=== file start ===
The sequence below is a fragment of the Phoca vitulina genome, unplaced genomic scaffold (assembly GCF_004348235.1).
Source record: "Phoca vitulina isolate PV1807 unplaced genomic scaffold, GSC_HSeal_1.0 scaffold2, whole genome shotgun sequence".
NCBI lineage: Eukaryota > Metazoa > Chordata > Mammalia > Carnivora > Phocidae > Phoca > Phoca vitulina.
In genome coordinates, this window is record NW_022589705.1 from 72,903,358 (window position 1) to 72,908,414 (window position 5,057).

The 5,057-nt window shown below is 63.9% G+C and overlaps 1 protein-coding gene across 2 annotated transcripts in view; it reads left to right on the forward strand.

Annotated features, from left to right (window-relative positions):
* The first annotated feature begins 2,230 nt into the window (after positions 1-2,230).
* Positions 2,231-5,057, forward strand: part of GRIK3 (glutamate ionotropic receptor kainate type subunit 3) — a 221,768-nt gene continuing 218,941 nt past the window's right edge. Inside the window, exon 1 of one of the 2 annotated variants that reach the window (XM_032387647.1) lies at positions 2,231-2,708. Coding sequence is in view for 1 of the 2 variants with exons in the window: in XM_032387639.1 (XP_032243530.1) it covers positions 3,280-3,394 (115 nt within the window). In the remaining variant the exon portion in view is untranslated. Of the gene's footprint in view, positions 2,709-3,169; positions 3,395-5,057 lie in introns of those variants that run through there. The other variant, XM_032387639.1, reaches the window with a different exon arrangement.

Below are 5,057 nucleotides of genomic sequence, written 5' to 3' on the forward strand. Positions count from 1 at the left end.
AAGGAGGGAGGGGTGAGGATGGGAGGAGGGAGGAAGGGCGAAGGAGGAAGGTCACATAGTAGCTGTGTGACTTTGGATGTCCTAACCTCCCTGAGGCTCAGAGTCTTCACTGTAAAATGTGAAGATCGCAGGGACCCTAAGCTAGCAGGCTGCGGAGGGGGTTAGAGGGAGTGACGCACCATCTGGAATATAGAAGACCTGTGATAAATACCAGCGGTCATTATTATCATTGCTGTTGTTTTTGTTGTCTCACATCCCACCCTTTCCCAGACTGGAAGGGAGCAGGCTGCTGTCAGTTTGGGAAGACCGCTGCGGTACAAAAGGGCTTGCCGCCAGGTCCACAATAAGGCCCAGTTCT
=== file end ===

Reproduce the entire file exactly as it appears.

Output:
The sequence below is a fragment of the Phoca vitulina genome, unplaced genomic scaffold (assembly GCF_004348235.1).
Source record: "Phoca vitulina isolate PV1807 unplaced genomic scaffold, GSC_HSeal_1.0 scaffold2, whole genome shotgun sequence".
NCBI lineage: Eukaryota > Metazoa > Chordata > Mammalia > Carnivora > Phocidae > Phoca > Phoca vitulina.
In genome coordinates, this window is record NW_022589705.1 from 72,903,358 (window position 1) to 72,908,414 (window position 5,057).

The 5,057-nt window shown below is 63.9% G+C and overlaps 1 protein-coding gene across 2 annotated transcripts in view; it reads left to right on the forward strand.

Annotated features, from left to right (window-relative positions):
* The first annotated feature begins 2,230 nt into the window (after positions 1-2,230).
* Positions 2,231-5,057, forward strand: part of GRIK3 (glutamate ionotropic receptor kainate type subunit 3) — a 221,768-nt gene continuing 218,941 nt past the window's right edge. Inside the window, exon 1 of one of the 2 annotated variants that reach the window (XM_032387647.1) lies at positions 2,231-2,708. Coding sequence is in view for 1 of the 2 variants with exons in the window: in XM_032387639.1 (XP_032243530.1) it covers positions 3,280-3,394 (115 nt within the window). In the remaining variant the exon portion in view is untranslated. Of the gene's footprint in view, positions 2,709-3,169; positions 3,395-5,057 lie in introns of those variants that run through there. The other variant, XM_032387639.1, reaches the window with a different exon arrangement.

Below are 5,057 nucleotides of genomic sequence, written 5' to 3' on the forward strand. Positions count from 1 at the left end.
AAGGAGGGAGGGGTGAGGATGGGAGGAGGGAGGAAGGGCGAAGGAGGAAGGTCACATAGTAGCTGTGTGACTTTGGATGTCCTAACCTCCCTGAGGCTCAGAGTCTTCACTGTAAAATGTGAAGATCGCAGGGACCCTAAGCTAGCAGGCTGCGGAGGGGGTTAGAGGGAGTGACGCACCATCTGGAATATAGAAGACCTGTGATAAATACCAGCGGTCATTATTATCATTGCTGTTGTTTTTGTTGTCTCACATCCCACCCTTTCCCAGACTGGAAGGGAGCAGGCTGCTGTCAGTTTGGGAAGACCGCTGCGGTACAAAAGGGCTTGCCGCCAGGTCCACAATAAGGCCCAGTTCT